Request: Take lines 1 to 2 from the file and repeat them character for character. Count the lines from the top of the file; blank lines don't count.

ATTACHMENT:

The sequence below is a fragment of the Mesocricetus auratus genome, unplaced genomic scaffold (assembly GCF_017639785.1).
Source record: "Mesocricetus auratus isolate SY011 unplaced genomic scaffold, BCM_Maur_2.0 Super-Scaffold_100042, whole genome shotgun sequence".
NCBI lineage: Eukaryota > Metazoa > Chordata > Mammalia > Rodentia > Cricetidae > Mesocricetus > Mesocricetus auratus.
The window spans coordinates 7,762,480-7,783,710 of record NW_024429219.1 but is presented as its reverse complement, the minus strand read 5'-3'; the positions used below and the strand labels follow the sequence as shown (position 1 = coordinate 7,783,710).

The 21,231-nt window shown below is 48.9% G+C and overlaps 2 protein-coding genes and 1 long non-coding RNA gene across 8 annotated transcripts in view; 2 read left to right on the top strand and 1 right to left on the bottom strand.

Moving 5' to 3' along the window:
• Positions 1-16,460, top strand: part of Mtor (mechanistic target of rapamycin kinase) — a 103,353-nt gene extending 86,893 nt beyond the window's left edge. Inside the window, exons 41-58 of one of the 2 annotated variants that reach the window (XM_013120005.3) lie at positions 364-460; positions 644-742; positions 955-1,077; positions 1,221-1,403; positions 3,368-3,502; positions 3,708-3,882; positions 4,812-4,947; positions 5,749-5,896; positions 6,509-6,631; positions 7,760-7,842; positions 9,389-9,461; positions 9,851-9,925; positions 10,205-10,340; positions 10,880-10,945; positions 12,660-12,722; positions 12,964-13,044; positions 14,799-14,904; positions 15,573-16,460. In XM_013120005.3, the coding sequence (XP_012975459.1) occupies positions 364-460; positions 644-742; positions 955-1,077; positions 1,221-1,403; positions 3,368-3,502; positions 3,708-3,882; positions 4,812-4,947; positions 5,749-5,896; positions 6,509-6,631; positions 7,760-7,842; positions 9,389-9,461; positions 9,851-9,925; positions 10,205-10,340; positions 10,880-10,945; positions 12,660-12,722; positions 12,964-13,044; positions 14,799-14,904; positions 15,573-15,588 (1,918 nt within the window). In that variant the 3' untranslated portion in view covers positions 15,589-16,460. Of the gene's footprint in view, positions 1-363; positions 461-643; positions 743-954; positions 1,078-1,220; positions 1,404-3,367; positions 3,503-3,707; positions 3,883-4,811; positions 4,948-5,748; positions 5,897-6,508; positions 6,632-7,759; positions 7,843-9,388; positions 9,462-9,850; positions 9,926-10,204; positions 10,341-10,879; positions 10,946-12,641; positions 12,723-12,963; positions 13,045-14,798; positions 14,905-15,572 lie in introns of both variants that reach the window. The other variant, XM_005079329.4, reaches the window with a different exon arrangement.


The sequence below is a fragment of the Mesocricetus auratus genome, unplaced genomic scaffold (assembly GCF_017639785.1).
Source record: "Mesocricetus auratus isolate SY011 unplaced genomic scaffold, BCM_Maur_2.0 Super-Scaffold_100042, whole genome shotgun sequence".